Black market ‘ghost marriage’ in China

Despite being banned by the law and severely punished, the custom of trading in women’s corpses and ashes to be the wife of another deceased person still silently exists in many rural areas.

This custom is said to have appeared in China 3,000 years ago. Some elderly people in this country still believe that if a person dies unmarried, they will not rest in peace and disturb living family members.

The procedures for the “ghost marriage” are similar to the arranged marriages of the living. Parents find the right person for their children through matchmakers or word of mouth. They then asked about the other’s family, occupation, age, and even looked at photos to make sure it was a good fit. They ended up having a wedding ceremony, digging up the bodies and burying the two bodies in a new grave.

The price of a woman’s body is often determined by a range of factors, including age, how “fresh” the body is, how complete the remains are, appearance and family background. It is more expensive for women to die from illness than to die from a traffic accident.

Earlier this week, police in Wenshang county, Shandong province arrested three employees of a local funeral home for stealing the ashes of a woman, who was a streamer who died on October 15.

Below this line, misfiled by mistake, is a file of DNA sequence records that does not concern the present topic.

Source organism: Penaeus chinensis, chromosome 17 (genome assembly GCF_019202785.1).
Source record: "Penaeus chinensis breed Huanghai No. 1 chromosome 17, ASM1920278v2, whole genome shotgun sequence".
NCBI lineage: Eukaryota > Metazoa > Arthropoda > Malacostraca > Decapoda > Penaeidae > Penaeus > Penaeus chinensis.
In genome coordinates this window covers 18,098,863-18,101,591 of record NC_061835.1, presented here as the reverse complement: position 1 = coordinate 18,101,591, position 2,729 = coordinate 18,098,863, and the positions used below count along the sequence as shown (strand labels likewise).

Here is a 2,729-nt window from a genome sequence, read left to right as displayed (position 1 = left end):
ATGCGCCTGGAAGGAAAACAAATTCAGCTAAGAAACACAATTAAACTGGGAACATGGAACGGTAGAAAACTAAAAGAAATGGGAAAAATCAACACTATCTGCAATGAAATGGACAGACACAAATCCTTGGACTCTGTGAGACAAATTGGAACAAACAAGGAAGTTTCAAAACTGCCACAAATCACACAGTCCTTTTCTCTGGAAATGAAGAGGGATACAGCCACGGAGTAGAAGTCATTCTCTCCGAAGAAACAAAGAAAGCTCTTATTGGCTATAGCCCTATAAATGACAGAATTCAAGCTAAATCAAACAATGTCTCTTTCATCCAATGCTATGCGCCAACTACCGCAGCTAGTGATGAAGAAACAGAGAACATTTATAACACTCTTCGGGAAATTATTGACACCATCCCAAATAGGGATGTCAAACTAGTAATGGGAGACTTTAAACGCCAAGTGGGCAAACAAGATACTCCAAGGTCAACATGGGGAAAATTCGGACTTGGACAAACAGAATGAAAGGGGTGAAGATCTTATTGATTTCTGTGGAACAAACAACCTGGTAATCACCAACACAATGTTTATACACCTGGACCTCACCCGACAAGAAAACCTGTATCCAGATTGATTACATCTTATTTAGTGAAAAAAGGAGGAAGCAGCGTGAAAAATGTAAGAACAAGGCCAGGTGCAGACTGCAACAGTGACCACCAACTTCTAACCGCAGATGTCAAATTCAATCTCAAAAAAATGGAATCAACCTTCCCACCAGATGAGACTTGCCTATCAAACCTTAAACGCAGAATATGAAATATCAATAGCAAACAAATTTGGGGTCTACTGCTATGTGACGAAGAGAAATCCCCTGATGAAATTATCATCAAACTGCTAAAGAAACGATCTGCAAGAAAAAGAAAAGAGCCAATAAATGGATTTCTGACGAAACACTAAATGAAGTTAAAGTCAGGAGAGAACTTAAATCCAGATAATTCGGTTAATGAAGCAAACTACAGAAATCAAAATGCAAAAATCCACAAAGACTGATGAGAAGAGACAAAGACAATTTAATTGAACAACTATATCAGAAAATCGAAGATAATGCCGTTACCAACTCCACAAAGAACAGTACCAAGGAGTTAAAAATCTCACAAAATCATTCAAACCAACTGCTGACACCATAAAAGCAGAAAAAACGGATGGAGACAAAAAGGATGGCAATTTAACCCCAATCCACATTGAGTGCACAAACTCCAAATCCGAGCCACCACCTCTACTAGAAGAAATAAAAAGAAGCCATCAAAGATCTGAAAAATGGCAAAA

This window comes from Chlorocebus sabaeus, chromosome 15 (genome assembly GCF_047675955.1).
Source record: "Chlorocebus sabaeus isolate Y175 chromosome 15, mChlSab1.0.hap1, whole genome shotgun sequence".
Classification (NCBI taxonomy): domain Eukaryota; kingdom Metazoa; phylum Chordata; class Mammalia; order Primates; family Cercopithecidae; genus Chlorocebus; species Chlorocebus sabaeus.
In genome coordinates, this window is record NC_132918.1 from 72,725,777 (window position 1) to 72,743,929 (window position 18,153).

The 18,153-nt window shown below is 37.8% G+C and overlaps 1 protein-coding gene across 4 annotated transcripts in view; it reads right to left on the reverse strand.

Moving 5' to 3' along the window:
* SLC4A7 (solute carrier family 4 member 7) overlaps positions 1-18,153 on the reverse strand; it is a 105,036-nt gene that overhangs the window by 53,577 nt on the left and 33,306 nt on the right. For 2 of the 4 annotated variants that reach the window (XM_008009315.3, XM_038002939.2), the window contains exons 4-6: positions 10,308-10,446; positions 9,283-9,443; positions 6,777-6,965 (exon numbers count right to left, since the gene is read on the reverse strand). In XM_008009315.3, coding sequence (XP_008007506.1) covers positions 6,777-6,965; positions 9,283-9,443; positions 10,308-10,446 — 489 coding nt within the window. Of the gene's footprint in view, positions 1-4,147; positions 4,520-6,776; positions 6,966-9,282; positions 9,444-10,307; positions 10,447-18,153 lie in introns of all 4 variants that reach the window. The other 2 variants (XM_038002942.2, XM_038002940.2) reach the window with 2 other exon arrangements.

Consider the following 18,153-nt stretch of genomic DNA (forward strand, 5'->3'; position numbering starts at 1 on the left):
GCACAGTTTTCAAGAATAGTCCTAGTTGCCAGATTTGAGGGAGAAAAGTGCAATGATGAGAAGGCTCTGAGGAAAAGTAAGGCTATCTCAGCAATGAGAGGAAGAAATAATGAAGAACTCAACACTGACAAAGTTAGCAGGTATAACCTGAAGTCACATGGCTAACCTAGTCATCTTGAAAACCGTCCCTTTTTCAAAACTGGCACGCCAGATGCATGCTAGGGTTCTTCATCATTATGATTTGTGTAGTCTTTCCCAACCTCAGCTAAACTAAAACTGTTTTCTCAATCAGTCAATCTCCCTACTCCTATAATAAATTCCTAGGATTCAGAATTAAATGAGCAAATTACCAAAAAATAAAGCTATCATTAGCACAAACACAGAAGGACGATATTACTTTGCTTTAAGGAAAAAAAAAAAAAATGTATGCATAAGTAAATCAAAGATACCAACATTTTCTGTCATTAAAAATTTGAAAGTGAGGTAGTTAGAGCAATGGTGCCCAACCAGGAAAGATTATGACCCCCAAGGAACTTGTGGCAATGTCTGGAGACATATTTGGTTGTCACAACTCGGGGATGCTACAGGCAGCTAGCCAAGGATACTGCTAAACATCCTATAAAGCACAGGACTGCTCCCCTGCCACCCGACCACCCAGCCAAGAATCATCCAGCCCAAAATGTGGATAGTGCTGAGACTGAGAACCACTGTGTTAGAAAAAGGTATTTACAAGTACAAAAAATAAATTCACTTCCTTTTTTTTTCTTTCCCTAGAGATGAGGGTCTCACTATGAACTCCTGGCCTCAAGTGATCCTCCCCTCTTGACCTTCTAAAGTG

People in the “ghost wedding” ring are said to be able to earn 70,000 yuan (250 million dong) if the operation is successful. But according to the wife of one of the three ashes thieves, the buyer did not agree to “marry” the female streamer’s ashes to their deceased son. The girl’s family has now recovered the ashes and brought them back to their hometown of Hunan, central China.

This is not the first time that authorities have dealt with ghost marriages. Last year, the ashes of a 22-year-old woman, sold by her own family for thousands of yuan, was prevented. A man in Gansu province was sentenced to death in February for killing two psychotic women and selling their bodies to marry ghosts.

“Ghost marriage” still exists strongly underground in Chinese villages, especially in the northern provinces. Photo: Sixthtone

Because it is difficult for families to find suitable people, a “ghost marriage” matchmaking black market has sprung up. A matchmaker with 30 years of experience said that this market has grown strongly over the years. If in 1990, a successful deal cost 5,000 yuan, in 2000 it increased to 50,000 yuan and recently at least 150,000 yuan.

Gradually, theft and even murder occurred to meet the growing demand. Families keep an eye on hospitals, funeral homes and hook up with those who work there to steal corpses.

Weekly China News Weekly Reportedly, between 2013 and 2016, 27 women’s bodies were dug out of graves, just in a small town in central China’s Shanxi province.

This custom, which has been banned by the government of the country since 1949, continues to exist in secret, especially in remote villages in the North. The government has been trying to contain it. Under the country’s Penal Code, anyone who steals or damages a body can be jailed for up to three years. Local governments also propagated the elimination of the custom and launched repressive campaigns.

But legal experts argue, tightening restrictions on sellers is not enough. More calls to action are needed for matchmakers and buyers.

Bao Nhien (Follow SCMP)


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